POISSD for Learning

POISSD for Learning

Providing Opportunities for Sensorimotor System Development

What is POISSD for Learning?

Jo Southan, co-founder and Trustee, and Gela Griffiths, co-founder and CEO, have completed their BUSS Level 1 training and are excited to be trialling the Early Years LEAPlets group in a local school. Whilst we recognise that this model fits well for adopted and fostered children running these groups is costly in terms of time, expertise and resources. We want to explore how the learning from this model could be included in everyday practice in the classroom, nursery or Flying Start Centre. We are calling this project POISSD for Learning. Our hope is that we can include and embed opportunities for sensorimotor system development into everyday activities in Flying Start settings, nurseries and schools so that children who need more support in developing these foundational skills to enable them to access learning will be able to do so as part of their daily routine. 

BUSS stands for Building Underdeveloped Sensorimotor Systems and the model was developed by Sarah Lloyd. You can visit their website by clicking here. They also have helpful videos outlining the programme and some of the activities here. We have also linked to some of the videos when we have described activities below.

Tummy time

(click the title to view a helpful video)

Being on our tummies is really important for developing strength in the right body parts in the right order to develop as well as we possibly can. First comes head control, then neck and shoulder girdle. We need a strong core and for this to be stable in order to be able to walk, run, sit up properly, go up and down stairs.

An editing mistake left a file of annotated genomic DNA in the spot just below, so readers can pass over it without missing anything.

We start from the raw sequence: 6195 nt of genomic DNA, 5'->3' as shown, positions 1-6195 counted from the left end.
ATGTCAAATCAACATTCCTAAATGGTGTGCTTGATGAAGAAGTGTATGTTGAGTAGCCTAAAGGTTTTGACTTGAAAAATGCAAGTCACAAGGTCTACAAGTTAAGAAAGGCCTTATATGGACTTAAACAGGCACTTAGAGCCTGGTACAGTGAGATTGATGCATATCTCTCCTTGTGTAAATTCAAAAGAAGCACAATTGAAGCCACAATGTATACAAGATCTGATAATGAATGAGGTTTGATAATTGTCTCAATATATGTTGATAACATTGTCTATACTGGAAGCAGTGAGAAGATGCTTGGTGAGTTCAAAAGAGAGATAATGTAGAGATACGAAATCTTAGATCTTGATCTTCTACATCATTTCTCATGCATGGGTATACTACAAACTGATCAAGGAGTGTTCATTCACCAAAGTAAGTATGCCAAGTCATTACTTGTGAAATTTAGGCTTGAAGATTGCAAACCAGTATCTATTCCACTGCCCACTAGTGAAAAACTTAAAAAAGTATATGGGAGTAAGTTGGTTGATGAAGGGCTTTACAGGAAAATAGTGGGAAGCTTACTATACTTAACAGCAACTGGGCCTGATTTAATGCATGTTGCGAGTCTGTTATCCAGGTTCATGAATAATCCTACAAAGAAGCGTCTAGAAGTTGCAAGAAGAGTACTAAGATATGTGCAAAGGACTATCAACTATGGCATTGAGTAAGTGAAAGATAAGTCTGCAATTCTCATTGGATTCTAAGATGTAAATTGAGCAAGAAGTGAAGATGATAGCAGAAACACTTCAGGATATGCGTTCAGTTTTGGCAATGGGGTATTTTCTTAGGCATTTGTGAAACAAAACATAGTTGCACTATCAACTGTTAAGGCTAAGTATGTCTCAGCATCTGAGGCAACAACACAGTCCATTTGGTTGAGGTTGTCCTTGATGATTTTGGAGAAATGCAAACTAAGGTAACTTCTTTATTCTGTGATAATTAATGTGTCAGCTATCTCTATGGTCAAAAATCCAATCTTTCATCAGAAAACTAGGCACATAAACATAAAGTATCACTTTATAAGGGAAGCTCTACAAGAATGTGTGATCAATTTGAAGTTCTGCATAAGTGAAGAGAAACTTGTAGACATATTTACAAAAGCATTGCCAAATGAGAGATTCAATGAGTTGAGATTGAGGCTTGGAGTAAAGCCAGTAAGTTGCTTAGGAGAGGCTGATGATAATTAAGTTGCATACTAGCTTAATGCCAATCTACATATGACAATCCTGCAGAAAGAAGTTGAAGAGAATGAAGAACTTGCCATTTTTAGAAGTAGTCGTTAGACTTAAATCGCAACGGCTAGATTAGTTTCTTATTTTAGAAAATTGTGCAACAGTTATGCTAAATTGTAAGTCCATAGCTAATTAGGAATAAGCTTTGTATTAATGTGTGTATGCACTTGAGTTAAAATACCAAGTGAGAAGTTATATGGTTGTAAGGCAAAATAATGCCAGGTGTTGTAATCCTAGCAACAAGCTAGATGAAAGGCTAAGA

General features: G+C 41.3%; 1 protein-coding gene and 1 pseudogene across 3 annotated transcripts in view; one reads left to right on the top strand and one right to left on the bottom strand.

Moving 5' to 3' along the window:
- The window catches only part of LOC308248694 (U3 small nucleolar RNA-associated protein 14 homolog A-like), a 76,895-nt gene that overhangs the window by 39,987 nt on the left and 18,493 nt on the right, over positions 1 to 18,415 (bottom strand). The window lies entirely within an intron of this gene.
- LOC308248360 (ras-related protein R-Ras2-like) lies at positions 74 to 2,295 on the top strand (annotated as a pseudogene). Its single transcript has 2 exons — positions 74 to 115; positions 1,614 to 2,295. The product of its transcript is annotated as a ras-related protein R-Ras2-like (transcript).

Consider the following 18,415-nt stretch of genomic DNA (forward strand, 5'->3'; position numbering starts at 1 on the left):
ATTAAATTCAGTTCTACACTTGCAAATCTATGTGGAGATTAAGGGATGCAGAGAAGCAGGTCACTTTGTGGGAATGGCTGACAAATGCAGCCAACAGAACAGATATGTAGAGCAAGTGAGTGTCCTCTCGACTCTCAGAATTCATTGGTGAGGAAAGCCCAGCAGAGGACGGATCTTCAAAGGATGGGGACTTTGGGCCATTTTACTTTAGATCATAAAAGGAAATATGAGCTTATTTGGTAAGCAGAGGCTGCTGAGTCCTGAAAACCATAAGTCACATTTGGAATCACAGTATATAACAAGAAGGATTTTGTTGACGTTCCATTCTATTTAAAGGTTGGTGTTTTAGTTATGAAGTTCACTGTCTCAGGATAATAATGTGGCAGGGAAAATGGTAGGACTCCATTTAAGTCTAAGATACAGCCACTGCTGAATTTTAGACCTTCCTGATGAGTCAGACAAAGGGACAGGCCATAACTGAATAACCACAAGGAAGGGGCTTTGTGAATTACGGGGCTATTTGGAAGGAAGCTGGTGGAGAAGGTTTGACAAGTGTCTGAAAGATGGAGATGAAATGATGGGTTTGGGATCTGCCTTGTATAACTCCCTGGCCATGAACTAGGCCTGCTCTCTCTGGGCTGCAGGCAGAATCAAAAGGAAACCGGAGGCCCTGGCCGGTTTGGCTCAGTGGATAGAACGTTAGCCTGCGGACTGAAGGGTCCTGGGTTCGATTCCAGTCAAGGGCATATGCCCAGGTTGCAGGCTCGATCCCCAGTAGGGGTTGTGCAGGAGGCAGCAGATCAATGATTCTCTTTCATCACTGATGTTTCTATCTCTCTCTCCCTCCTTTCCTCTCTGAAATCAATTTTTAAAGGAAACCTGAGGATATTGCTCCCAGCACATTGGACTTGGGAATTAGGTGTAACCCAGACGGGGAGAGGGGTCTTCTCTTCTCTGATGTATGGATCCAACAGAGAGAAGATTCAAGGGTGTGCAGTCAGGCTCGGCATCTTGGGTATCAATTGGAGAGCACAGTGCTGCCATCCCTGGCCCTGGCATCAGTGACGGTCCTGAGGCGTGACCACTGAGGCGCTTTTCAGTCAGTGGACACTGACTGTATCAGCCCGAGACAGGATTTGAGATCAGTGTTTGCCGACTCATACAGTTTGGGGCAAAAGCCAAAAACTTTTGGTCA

Can your child have a snack on their tummy or have a book read to them in this position? Do some colouring in this position? What else can you find to practice being in this position in a fun way?

Tactile games - feely bags

(click the title to view a helpful video)

We can help children to learn to use touch to discriminate between things. We are born the tactile system is in defensive mode and when we experience heathy touch, security and safety it shifts into a discriminatory function and we can use it to learn about the world around us.


(click the title to view a helpful video)

This is an important activity for developing hand/finger specialisation which leads on to good fine motor control for things such as writing. The wrist bones and finger bones develop and strengthen when a child is given enough opportunity to crawl. Some children walk early may need more encouragement to practice this important activity. Can you find fun ways to give them more opportunities to crawl?

Working together with local schools ...

We are proud to be invited to work together with the following lovely schools to help them develop new ways to nurture and support their learners and families 

Waun Wen Primary School

Craigfelen Primary School

Like our work?

Let's work together

Would you be interested in hosting or commissioning one of our projects? Why not have a chat with our CEO, Gela Griffiths, about how we might work together?

Got a new idea? We love learning new things and developing new projects - please get in touch!